Living Desert Alliance

Keep our Desert and Community Livable and Thriving.

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April 25, 2024


Ground-level

Ozone Pollution Awareness

April marks the beginning of ground-level ozone pollution season.


Ground-level ozone is the principal component of what some call "smog" and is caused primarily by mobile source emissions (motorized vehicles). Other sources include industrial, power plants and biogenic emissions from certain types of vegetation.


In the Tucson region, ground-level ozone tends to be elevated in the spring and summer when there are more hours of intense sunlight. Breathing ozone can be unhealthy, especially for those who are sensitive to this pollutant. Some of the health effects that can occur include inflamed airways, difficulty breathing, coughing, and increases in asthma attacks.


There are many actions individuals can take to reduce contributing emissions. Incorporating these actions, even occasionally, will help protect air quality and the health of loved ones and Keep our Desert and Community Livable and Thriving.


Ways you can help reduce ozone emissions:

  • Replace car trips with biking, walking or taking public transit.
  • Maintain motor vehicles.
  • Refuel in the evening, reducing the interaction between solar radiation and precursor pollutants.
  • Share rides/carpool.
  • Reduce vehicle idling.
  • Work from home.
  • Combine errands into one trip.
  • Reduce the use of gas-powered lawn and garden equipment.


Additional information on ground-level ozone is available at www.pima.gov/HealthyAir


Sign up to receive PDEQ Air Quality Action Day alerts when air pollutant concentrations have high potential of reaching unhealthy levels.


A special congratulations to The City of Tucson for exceeding

the ground-level ozone health-based air quality standard

at five different monitoring sites on April 17.

Proof that coordinated efforts by government and the public pay off.



Santa Cruz River Urban National Wildlife Refuge




Support an Urban National Wildlife Refuge along the Santa Cruz River in Southern Arizona


For over 12,000 years, the Santa Cruz River and its underlying aquifer supplied crucial water to humans and wildlife from the Tucson Basin to the current U.S./Mexico border. However, the arid climate and excessive use depleted the aquifer and dried up the river.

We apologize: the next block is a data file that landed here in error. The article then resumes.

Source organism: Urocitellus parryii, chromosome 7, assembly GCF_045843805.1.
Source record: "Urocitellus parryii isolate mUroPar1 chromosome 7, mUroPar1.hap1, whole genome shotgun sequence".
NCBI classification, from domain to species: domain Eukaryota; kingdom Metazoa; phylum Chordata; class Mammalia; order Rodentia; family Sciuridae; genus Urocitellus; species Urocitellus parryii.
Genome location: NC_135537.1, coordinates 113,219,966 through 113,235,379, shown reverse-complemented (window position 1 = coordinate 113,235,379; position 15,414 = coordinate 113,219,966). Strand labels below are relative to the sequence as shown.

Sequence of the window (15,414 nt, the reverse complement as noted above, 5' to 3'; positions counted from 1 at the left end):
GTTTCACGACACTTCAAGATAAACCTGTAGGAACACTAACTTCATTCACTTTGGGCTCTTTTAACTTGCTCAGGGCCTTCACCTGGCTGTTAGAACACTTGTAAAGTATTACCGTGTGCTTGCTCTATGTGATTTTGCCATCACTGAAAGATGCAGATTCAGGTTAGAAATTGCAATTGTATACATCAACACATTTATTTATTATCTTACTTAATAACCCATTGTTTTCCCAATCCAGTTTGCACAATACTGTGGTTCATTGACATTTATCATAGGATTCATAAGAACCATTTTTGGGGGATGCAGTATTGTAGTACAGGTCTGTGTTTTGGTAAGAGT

From the 1970s until recently, wastewater effluent had been the water source for two stretches of river, but it was of poor quality. Recent efforts to revitalize the river led to significant upgrades in wastewater treatment plants, bringing back clean water and supporting plant and animal life.


With ongoing dedication and support, the Santa Cruz River can be restored, providing an essential resource for people, agriculture, and nature in the region’s arid landscape.


You can help preserve this precious resource by signing on to support the creation of the Santa Cruz Urban National Wildlife Refuge in southern Arizona. Together, we can join thousands of Pima and Santa Cruz County residents to see the river corridor protected in perpetuity.


Sign here to Support the Santa Cruz River



Attention Artists!


Are you inspired by the Sonoran Desert and its creatures? Do you write poetry or prose related to your experiences in nature? Is the desert your muse for artwork? If so, The Coalition for Sonoran Desert Protection is interested in using your work in one of the next editions of A Dose of Desert Joy!



To participate, send photos, artwork, and prose to Jonni.Zeman@sonorandesert.org.


If accepted, your work will be included in one of their next editions!


The above photo was submitted to A Dose of Desert Joy

by Terry Campbell.


River Run Network Restoration


Tanque Verde Plant Survey

Thursday, May 2, 2024 - 9:00am to 12:00pm

Join WMG staff at the Tanque Verde Creek to conduct plant surveys as part of WMG's Arundo removal efforts to better understand how these areas will change over time. 


They will be collecting plant data from many areas along the creek using a method called plant transects.


You'll be accompanied by WMG staff to help you learn and use this method in the field, so no experience is necessary!


This is a great opportunity to use plant identification skills or learn all about the riparian plants in the desert.


Whether you'll be learning these things as you go, or practicing an old habit, you'll be helping to collect data that we will use for many years to track the changes and health of the Tanque Verde Creek.


Participants will be walking through sandy and possibly wet soils carrying light equipment and paper surveys throughout the Tanque Verde Creek so come prepared!



Click here to join in the fun



Living Desert Alliance Website. Stop by for a visit!

Living Desert Alliance